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Categories: Book Love and My Novel: 'Ignoring Gravity'.

Reading for research: Breakfast at Sotheby’s

Philip Hook is an art dealer. He has spent 35 years in the art market, first at Christies then at Sotheby’s, so he knows his stuff. As soon as I heard about this book I put it on my ‘to-read’ list. It’s about the art business, about what sells and why, and what doesn’t and why. It is a fascinating insight into the world of art, written in an entertaining, informative style that is never too dry. Hook mixes in art trivia and some of his own mishaps with an authoritative account of art and money. Does an artist’s back story have any effect on the price his work fetches? Why do some artists not make the big prices until they are dead? Are the portrayals of artists in literature accurate, or stereotyped? What difference does it make if the subject of a portrait is smiling, or solemn? For me it was interesting on two counts. First, because my protagonist in Connectedness is an artist; so Hook is writing about Justine’s world. Second, because of the many parallels between the creative twins of art and writing. There are sections on artists who write, creativity block, and artists as characters in
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Categories: Book Love, My Novel: 'Connectedness' and On Researching.

IGNORING GRAVITY #23

The next morning, six-and-a-half hours after she’d left it, Rose stood again outside her father’s house. All was quiet, the open curtains revealed an inner emptiness. Lily had closed the kitchen curtains before they’d left last night. He’d been home then. It felt like spying. Her father’s favourite mug, yellow with a bumblebee and ‘To Bee or Not to Bee’ on it, was draining by the kitchen sink. He’s not dead. Her stomach gave a little twirl of relief which felt almost like hunger. Rose ran to the allotment, tapping the lamppost on the corner twice as she went. When she was little she’d discovered that if she tapped a lamppost on her way home from school, or a tree or the gatepost by the garage, it meant her father would be in a good mood that night and might play footie with her after tea. She climbed onto the bottom rung of the padlocked allotment gate, squinted into the bright sun, and cursed her lack of sunglasses. Her father liked to do a bit of early morning weeding before work. Not today. The receptionist at Woodbright Engineering’s Welcome Desk was polite but firm. Yes, Mr Haldane was here today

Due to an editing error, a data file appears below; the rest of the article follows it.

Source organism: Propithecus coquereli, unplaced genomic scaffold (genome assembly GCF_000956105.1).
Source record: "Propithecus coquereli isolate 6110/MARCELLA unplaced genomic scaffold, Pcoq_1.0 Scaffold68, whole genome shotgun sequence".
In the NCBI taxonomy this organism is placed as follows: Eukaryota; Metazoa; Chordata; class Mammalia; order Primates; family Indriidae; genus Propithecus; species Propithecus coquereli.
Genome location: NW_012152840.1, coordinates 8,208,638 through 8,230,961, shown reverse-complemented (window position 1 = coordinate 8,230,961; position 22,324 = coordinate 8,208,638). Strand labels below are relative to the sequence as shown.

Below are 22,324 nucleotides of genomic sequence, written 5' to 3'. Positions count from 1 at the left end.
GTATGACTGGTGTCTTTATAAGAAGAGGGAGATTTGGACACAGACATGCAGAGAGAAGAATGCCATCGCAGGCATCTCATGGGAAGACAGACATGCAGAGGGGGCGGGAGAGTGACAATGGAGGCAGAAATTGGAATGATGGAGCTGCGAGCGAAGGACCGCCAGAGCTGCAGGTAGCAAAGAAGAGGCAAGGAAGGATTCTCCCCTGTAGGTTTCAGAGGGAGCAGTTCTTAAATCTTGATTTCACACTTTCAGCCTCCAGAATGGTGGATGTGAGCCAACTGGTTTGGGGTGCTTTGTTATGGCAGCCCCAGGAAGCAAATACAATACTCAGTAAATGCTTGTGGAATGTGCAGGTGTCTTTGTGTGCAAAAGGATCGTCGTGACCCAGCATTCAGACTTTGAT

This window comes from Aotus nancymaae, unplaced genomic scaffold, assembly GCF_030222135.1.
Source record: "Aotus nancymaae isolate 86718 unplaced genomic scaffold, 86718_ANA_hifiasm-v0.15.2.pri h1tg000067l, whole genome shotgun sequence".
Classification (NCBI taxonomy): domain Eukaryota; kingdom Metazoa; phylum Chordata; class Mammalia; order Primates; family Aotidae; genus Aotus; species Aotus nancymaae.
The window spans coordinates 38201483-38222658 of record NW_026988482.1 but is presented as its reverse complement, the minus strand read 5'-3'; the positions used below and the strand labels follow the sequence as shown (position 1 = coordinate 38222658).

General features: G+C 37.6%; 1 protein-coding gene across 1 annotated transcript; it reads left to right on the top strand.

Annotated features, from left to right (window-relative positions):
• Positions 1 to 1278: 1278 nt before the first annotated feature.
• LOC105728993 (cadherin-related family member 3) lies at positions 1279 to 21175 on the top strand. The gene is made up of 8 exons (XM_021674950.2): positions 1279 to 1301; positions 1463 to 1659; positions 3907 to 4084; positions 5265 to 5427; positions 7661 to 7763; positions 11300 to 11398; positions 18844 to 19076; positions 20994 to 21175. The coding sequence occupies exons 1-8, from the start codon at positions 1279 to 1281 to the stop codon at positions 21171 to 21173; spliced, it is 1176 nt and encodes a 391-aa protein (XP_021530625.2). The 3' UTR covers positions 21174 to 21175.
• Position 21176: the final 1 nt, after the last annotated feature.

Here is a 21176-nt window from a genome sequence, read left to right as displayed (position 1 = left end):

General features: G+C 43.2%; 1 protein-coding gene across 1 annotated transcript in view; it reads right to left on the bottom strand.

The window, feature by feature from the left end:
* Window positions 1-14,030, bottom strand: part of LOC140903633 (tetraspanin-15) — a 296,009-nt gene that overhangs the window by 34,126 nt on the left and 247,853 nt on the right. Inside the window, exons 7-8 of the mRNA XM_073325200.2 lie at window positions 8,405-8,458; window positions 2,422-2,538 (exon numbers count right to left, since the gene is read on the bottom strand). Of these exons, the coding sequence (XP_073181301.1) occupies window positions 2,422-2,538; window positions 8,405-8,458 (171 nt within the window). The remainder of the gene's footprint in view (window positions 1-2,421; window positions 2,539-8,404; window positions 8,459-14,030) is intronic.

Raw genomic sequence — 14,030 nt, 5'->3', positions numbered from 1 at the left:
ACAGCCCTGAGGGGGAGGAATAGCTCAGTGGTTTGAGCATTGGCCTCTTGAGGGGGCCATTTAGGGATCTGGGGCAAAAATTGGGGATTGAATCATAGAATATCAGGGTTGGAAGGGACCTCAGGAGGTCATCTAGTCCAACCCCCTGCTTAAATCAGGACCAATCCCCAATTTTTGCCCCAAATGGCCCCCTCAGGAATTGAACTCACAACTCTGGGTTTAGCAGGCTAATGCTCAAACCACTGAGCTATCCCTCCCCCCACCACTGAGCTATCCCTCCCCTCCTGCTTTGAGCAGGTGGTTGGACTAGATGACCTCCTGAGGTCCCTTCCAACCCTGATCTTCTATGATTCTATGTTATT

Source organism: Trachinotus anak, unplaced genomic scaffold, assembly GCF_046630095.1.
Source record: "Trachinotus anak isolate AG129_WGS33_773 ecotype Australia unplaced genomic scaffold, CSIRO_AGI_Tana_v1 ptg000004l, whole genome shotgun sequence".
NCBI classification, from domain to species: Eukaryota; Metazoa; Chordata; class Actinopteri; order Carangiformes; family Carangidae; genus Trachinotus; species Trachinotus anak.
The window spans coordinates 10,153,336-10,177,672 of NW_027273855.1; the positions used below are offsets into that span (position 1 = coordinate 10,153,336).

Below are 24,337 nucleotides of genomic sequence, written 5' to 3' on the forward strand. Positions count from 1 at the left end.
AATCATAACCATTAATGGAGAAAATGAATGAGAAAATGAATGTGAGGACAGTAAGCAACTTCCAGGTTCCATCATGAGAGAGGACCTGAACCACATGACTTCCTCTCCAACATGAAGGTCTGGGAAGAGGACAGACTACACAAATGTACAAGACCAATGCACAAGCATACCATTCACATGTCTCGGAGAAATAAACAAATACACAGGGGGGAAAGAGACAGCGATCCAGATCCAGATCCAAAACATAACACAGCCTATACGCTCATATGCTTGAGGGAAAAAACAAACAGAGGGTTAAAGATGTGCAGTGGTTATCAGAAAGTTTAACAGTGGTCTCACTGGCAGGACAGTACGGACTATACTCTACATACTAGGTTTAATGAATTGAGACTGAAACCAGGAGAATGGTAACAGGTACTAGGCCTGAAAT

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Categories: Book Love and My Novel: 'Ignoring Gravity'.

I agree with… Joel and Ethan Coen

Joel and Ethan Coen “Culturally people are used to watching certain kinds of movies, and a lot of movies have genre types as characters, and those are the people you see in movies. They are used to seeing Tom Cruise play Jaaaack Reeeeeacher,” he slurs the name sarcastically, “and the characters are all kind of the same.” [Joel Coen, interview in the Sunday Times Culture magazine, September 15, 2013] In this interview, Joel and Ethan Coen talk about characterization in their movies. They have been accused of creating odd characters, critics call these grotesques [below, Frances McDormand as Marge from Fargo]. Ethan: “The whole people-taking-it-as-grotesques thing is they don’t see it or they want to disavow parts of themselves by saying ‘Oh those people are weird’.” I worry that we have a tendency today – in film, in literature, in life – of needing to label and pigeon-hole people. Anyone different is odd. Labels and pigeon-holes do not tell a complete picture. Authors should be free to create their characters, free to let their stories develop without having to discount a story turn that may take it ‘out of genre’. More authors these days are self-publishing where they are free to
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Categories: Book Love and On Writing.

IGNORING GRAVITY #22

She was not provisioned for a stake-out. When they left their father’s house earlier they’d been in a rush and Lily pulled the door closed behind them, not expecting to return, not thinking of a key to get back in. So when Rose saw her father’s house still in darkness, she resigned herself to sitting in the Mini. She knocked at the front door and the back door, and rung the bell, cursing that day last year after the burglary when new locks were fitted and she hadn’t insisted on having a key. She went back to her car, moved the seat back and wriggled to get comfortable. She had thought she was like everyone else: mother, father, sister, nice home, okay family life, family history absorbed haphazardly over the years from family stories and gossip and photo albums. Inheritance by osmosis. She had always accepted her dark brown eyes were inherited from her father’s side of the family, but now her mother’s words in the yellow book made all of this a lie. Her mother, who had owned up to taking a shop-bought cake to the primary school fete’s ‘home-made cake stall’, and who saved her Monopoly money rather